Robert Ker of Kersland

Robert Ker (the younger) known as Robert Ker of Kersland was a Covenanter. He sympathised with the insurgents who fought at Rullion Green and consequently was declared a rebel and his lands became forfeit. He escaped to Holland but following his wife home on business he was captured while visiting her in her sick-bed in Edinburgh. He spent many years in various jails. He is remembered by Christian historians and biographers such as Wodrow and Howie as one who suffered for the Presbyterian cause in Scotland.

Robert Ker of Kersland
Personal details
Born1634[1]
Kersland, Dalry
Died14 November 1680[2]
Utrecht[3]
DenominationPresbyterian
SpouseBarbara Montgomery[3]

LifeEdit

Robert Ker of Kersland took a decided part, early in life, with the Covenanters; and, from his inflexible integrity, enjoyed the confidence of the party to a considerable degree. On 28 November 1666, he was one of the small body of horse who, under William Muir of Caldwell assembled at Chitterflat, in the parish of Beith,[4] with a view to join Colonel Wallace previous to the battle of Pentland.[5][6][7] He was indicted for treason, and his estate was given to General Drummond; and a mortgage right, held by Kersland, for 13,000 marks, over the lands of Overtown, part of the estate of Robert Montgomerie of Hazelhead, in Beith, was given to William Blair of that Ilk, who, as the king's donator, was preferred to the widow of Hazlehead, in a question with the tennant.[8] [Morris's Dictionary] Kersland fled to Holland, but returned privately in 1669.[9]

Robert Ker of Kersland was a fellow-prisoner in Stirling with Baillie of Jerviswood in August 1676. Ker had been in various jails since 1670. After Rullion Green he escaped to Utrecht, whence he returned in the end of 1669 to see his estate enjoyed by General Drummond, and to fall into the hands of the Government through the treachery of Robert Cannon of Mardrogat, the informer.[10]

Captured while visiting his ill wifeEdit

He was meanly betrayed by a pretended friend, and apprehended while in his lady's bed-chamber in Edinburgh.[11][12] He was nearly three months prisoner in Edinburgh; and from there was sent to Dumbarton Castle, where he continued near a year and a half. Then, he was ordered to Aberdeen, where he was kept close prisoner, without fire, for three months space in the cold winter season. From Aberdeen he was brought south to Stirling Castle, where he continued some years; and then was a second time returned to Dumbarton, where he continued till October 1677. The Council then confined him to Irvine, and allowed him some time to transport himself and his family, then at Glasgow, to that place.[13]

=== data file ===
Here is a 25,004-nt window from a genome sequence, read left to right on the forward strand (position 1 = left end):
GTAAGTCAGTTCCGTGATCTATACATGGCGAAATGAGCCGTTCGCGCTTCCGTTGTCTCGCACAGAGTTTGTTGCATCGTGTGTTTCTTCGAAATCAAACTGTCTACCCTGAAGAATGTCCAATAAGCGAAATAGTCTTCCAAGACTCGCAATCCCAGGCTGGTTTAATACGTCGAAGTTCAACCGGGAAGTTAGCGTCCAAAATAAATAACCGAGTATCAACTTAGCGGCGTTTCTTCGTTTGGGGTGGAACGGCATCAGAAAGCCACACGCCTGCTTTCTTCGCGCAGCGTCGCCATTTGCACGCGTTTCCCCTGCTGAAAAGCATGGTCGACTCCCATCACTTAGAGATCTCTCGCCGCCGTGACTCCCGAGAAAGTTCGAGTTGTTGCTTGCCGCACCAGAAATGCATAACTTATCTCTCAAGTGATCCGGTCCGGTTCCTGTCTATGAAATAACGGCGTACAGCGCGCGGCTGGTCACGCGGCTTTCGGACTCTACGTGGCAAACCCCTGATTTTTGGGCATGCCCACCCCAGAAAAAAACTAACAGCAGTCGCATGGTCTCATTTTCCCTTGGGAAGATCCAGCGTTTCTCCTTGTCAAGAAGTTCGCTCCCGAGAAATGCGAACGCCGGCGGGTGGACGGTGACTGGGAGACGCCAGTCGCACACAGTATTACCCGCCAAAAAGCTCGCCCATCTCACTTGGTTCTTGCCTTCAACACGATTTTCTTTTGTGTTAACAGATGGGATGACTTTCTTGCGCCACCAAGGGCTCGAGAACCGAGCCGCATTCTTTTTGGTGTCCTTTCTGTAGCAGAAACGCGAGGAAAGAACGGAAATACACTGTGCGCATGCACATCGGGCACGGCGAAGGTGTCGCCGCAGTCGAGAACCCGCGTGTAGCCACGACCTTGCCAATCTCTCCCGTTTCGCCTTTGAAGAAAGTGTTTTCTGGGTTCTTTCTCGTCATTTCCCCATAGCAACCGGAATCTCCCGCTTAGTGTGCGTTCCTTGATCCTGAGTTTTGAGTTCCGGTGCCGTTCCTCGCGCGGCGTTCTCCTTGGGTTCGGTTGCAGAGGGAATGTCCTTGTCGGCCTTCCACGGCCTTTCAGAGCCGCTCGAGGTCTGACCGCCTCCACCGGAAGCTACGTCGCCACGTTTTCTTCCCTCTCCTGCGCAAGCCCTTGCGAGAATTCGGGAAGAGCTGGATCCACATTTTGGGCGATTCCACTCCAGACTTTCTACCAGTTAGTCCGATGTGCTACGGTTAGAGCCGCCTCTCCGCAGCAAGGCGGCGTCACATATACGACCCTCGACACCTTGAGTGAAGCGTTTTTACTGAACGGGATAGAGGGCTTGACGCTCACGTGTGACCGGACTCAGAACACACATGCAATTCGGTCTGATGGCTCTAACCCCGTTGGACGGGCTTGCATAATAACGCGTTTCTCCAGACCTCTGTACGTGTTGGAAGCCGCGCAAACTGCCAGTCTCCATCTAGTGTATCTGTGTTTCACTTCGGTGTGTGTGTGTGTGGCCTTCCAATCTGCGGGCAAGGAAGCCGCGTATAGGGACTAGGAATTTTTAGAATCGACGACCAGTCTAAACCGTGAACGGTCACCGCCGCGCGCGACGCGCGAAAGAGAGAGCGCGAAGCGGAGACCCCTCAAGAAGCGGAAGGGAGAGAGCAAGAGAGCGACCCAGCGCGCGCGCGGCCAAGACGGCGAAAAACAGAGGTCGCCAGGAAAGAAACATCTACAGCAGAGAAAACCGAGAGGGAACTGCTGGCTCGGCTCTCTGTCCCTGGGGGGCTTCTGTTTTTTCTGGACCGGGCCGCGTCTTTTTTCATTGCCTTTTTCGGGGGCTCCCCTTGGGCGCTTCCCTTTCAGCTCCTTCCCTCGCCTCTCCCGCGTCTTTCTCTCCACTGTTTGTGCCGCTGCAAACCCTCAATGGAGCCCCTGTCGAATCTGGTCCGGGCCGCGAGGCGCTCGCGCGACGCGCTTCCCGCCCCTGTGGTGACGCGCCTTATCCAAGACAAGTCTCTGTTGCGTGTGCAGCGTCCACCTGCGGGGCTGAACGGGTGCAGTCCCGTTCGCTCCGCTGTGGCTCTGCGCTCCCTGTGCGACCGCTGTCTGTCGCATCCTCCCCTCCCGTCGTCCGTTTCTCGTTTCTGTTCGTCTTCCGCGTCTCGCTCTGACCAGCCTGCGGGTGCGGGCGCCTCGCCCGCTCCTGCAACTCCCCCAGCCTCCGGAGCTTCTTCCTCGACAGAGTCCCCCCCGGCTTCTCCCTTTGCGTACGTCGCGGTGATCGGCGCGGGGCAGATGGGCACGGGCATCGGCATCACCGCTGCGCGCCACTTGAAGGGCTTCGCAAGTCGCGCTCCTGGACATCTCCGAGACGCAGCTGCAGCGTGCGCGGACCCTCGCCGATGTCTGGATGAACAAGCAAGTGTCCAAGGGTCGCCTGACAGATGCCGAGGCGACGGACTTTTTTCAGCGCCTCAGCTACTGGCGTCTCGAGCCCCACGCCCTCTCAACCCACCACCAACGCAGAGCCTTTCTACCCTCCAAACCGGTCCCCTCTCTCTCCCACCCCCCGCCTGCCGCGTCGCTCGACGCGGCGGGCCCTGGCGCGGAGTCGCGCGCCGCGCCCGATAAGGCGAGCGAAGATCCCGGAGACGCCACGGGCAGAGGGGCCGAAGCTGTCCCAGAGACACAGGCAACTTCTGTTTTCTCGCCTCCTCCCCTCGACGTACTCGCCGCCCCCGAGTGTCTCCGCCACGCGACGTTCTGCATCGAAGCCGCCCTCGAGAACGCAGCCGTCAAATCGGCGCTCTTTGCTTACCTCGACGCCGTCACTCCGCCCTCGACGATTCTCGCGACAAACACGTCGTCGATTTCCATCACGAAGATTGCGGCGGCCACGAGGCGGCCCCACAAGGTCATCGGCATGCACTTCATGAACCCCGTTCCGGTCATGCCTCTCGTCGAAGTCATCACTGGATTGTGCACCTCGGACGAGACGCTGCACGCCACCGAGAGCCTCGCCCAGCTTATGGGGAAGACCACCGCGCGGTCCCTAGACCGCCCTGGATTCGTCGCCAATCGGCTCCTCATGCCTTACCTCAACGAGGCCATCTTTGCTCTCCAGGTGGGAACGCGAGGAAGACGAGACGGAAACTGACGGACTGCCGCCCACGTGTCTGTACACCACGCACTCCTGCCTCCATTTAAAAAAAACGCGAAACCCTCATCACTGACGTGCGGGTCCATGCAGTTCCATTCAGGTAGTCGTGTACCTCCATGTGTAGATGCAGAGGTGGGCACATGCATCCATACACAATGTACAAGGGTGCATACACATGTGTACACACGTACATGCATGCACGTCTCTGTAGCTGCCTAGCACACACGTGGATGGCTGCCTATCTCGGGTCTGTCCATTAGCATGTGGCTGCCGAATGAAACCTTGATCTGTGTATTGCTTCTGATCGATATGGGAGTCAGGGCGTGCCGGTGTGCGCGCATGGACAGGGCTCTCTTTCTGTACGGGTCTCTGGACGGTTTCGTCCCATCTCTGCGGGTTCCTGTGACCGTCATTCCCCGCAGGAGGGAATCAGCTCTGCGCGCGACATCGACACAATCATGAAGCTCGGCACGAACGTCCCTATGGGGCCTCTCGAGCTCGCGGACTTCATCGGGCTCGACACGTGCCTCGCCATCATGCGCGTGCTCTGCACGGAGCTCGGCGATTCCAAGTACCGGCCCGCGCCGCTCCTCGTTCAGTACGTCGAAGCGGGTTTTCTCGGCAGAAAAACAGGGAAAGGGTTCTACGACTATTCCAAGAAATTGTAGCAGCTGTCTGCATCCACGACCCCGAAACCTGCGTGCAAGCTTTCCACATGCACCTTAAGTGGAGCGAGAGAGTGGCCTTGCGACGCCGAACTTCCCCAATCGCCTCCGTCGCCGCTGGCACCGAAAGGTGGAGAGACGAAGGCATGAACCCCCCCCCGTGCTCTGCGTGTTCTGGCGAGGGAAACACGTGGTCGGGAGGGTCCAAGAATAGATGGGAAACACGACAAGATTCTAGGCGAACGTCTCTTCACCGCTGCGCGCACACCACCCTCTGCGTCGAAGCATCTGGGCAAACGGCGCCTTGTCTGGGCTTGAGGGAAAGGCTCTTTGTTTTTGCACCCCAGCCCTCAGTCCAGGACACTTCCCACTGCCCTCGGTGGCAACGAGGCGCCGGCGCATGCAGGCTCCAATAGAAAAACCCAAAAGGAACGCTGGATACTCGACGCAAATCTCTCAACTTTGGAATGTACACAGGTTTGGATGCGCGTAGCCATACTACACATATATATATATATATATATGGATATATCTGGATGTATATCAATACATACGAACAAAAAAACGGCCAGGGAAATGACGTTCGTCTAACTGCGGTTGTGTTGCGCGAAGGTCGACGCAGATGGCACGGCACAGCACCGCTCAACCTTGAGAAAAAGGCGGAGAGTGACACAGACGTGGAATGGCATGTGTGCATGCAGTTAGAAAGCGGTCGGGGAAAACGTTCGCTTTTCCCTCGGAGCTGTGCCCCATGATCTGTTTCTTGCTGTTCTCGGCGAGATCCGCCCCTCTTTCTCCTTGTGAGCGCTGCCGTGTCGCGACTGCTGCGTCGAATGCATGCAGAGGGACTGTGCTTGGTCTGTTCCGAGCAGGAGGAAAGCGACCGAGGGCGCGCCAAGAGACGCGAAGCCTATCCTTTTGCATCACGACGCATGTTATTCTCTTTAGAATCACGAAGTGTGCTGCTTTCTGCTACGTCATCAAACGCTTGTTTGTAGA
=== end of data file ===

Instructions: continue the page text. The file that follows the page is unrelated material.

Withdrawal to Utrecht and deathEdit

The sufferings of his family were also grievous. In 1677 his punishment was relaxed and liberty allowed to him. He was once more taken and thrown into Glasgow Tolbooth, from which he was rescued by the people, when a great fire broke out in Glasgow. After consoling himself with the society and sermons of the hill-preachers till August 1678, he saw the prudence of withdrawing to Utrecht, where he died in 1680.[9]

After the revolutionEdit

At the Revolution, the forfeiture was rescinded, and his estate restored. His eldest son, Robert, having died without issue, he was succeeded by his second son, Major Daniel Ker.[14]

FamilyEdit

Robert Ker (the younger), the subject of this article, was a descendant of Robert Ker (the elder). Captain Thomas Crawfurd of Jordanhill (who surprised the castle of Dumbarton in 1571) married Janet, heiress of Robert Ker of Kersland (the elder), the representative of a very ancient family in Ayrshire. (Crawfurd's Renfrew, 71.) His eldest son, Daniel, succeeded to the title and estate of Kersland, and was succeeded by his son Hugh. (Inq. Retor. Renfrew, 68, 209 ; Ayr, 179, 238.) Hugh was alive in 1644, (Act. Pari. Scot. vi. 133,) and was either the father, or (which is more probable) the grandfather of Robert Ker of Kersland (the younger) who forfeited his estates after the battle of Pentland.[2]